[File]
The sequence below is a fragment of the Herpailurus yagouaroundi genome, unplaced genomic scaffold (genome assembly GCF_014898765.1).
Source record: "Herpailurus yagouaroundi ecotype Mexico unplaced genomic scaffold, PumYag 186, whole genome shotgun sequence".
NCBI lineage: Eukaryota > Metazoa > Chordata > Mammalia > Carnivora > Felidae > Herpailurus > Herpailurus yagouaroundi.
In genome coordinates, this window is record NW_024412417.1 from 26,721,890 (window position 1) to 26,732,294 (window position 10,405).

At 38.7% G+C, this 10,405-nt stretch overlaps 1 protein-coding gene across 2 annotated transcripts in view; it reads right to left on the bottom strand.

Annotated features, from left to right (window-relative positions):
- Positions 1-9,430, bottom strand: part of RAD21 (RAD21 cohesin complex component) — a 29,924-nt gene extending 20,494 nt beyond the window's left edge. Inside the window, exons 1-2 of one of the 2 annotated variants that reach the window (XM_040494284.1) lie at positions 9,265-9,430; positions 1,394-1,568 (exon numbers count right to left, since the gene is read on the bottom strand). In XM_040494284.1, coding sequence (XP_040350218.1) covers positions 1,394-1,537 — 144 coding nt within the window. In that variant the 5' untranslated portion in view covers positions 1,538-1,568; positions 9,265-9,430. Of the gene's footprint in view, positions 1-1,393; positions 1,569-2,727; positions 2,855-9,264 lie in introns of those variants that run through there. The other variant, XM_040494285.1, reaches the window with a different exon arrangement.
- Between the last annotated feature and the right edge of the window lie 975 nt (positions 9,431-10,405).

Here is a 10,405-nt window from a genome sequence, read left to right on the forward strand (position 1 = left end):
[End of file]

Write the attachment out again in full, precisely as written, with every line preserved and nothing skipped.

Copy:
The sequence below is a fragment of the Herpailurus yagouaroundi genome, unplaced genomic scaffold (genome assembly GCF_014898765.1).
Source record: "Herpailurus yagouaroundi ecotype Mexico unplaced genomic scaffold, PumYag 186, whole genome shotgun sequence".
NCBI lineage: Eukaryota > Metazoa > Chordata > Mammalia > Carnivora > Felidae > Herpailurus > Herpailurus yagouaroundi.
In genome coordinates, this window is record NW_024412417.1 from 26,721,890 (window position 1) to 26,732,294 (window position 10,405).

At 38.7% G+C, this 10,405-nt stretch overlaps 1 protein-coding gene across 2 annotated transcripts in view; it reads right to left on the bottom strand.

Annotated features, from left to right (window-relative positions):
- Positions 1-9,430, bottom strand: part of RAD21 (RAD21 cohesin complex component) — a 29,924-nt gene extending 20,494 nt beyond the window's left edge. Inside the window, exons 1-2 of one of the 2 annotated variants that reach the window (XM_040494284.1) lie at positions 9,265-9,430; positions 1,394-1,568 (exon numbers count right to left, since the gene is read on the bottom strand). In XM_040494284.1, coding sequence (XP_040350218.1) covers positions 1,394-1,537 — 144 coding nt within the window. In that variant the 5' untranslated portion in view covers positions 1,538-1,568; positions 9,265-9,430. Of the gene's footprint in view, positions 1-1,393; positions 1,569-2,727; positions 2,855-9,264 lie in introns of those variants that run through there. The other variant, XM_040494285.1, reaches the window with a different exon arrangement.
- Between the last annotated feature and the right edge of the window lie 975 nt (positions 9,431-10,405).

Here is a 10,405-nt window from a genome sequence, read left to right on the forward strand (position 1 = left end):